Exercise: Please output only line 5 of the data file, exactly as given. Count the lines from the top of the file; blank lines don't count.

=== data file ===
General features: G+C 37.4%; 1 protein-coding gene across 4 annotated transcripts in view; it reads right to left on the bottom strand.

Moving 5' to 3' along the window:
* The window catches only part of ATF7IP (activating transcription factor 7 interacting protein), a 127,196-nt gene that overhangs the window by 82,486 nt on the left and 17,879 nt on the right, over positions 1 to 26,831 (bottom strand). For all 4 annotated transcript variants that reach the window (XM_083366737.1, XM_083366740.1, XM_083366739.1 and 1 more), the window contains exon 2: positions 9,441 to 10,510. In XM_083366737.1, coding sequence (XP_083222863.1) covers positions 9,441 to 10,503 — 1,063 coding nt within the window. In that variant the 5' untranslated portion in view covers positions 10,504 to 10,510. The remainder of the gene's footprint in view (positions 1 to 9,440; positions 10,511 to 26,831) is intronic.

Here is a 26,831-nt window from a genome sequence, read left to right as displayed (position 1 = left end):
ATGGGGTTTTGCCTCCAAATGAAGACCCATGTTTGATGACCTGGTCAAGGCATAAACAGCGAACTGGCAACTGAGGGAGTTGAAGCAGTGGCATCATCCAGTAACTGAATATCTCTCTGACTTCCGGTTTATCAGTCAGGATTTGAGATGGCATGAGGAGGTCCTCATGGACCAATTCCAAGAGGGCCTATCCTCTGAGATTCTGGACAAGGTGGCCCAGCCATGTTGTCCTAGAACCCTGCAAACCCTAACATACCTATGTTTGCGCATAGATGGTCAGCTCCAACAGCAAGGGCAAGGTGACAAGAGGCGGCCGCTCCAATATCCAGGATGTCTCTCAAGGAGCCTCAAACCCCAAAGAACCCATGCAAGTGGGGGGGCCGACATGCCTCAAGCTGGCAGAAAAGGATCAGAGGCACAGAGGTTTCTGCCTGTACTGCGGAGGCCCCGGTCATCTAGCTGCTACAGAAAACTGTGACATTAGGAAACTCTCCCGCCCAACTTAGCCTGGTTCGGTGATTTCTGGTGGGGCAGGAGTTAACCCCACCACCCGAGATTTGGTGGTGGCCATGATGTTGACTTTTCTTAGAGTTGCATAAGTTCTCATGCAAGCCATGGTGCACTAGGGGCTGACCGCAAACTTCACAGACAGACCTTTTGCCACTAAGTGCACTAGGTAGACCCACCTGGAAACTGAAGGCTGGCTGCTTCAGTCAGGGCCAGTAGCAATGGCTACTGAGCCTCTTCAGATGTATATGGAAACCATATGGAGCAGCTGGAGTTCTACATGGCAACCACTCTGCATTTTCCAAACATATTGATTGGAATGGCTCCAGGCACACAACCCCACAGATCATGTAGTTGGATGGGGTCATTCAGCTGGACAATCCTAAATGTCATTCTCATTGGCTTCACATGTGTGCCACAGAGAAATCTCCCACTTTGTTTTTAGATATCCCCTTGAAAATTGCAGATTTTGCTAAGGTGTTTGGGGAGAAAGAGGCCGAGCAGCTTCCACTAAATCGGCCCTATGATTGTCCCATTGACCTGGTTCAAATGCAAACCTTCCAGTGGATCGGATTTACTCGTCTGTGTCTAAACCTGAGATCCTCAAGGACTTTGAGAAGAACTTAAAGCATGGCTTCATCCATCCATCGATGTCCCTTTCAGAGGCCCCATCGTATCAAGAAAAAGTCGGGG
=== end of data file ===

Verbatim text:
ATGGGGTTTTGCCTCCAAATGAAGACCCATGTTTGATGACCTGGTCAAGGCATAAACAGCGAACTGGCAACTGAGGGAGTTGAAGCAGTGGCATCATCCAGTAACTGAATATCTCTCTGACTTCCGGTTTATCAGTCAGGATTTGAGATGGCATGAGGAGGTCCTCATGGACCAATTCCAAGAGGGCCTATCCTCTGAGATTCTGGACAAGGTGGCCCAGCCATGTTGTCCTAGAACCCTGCAAACCCTAACATACCTATGTTTGCGCATAGATGGTCAGCTCCAACAGCAAGGGCAAGGTGACAAGAGGCGGCCGCTCCAATATCCAGGATGTCTCTCAAGGAGCCTCAAACCCCAAAGAACCCATGCAAGTGGGGGGGCCGACATGCCTCAAGCTGGCAGAAAAGGATCAGAGGCACAGAGGTTTCTGCCTGTACTGCGGAGGCCCCGGTCATCTAGCTGCTACAGAAAACTGTGACATTAGGAAACTCTCCCGCCCAACTTAGCCTGGTTCGGTGATTTCTGGTGGGGCAGGAGTTAACCCCACCACCCGAGATTTGGTGGTGGCCATGATGTTGACTTTTCTTAGAGTTGCATAAGTTCTCATGCAAGCCATGGTGCACTAGGGGCTGACCGCAAACTTCACAGACAGACCTTTTGCCACTAAGTGCACTAGGTAGACCCACCTGGAAACTGAAGGCTGGCTGCTTCAGTCAGGGCCAGTAGCAATGGCTACTGAGCCTCTTCAGATGTATATGGAAACCATATGGAGCAGCTGGAGTTCTACATGGCAACCACTCTGCATTTTCCAAACATATTGATTGGAATGGCTCCAGGCACACAACCCCACAGATCATGTAGTTGGATGGGGTCATTCAGCTGGACAATCCTAAATGTCATTCTCATTGGCTTCACATGTGTGCCACAGAGAAATCTCCCACTTTGTTTTTAGATATCCCCTTGAAAATTGCAGATTTTGCTAAGGTGTTTGGGGAGAAAGAGGCCGAGCAGCTTCCACTAAATCGGCCCTATGATTGTCCCATTGACCTGGTTCAAATGCAAACCTTCCAGTGGATCGGATTTACTCGTCTGTGTCTAAACCTGAGATCCTCAAGGACTTTGAGAAGAACTTAAAGCATGGCTTCATCCATCCATCGATGTCCCTTTCAGAGGCCCCATCGTATCAAGAAAAAGTCGGGG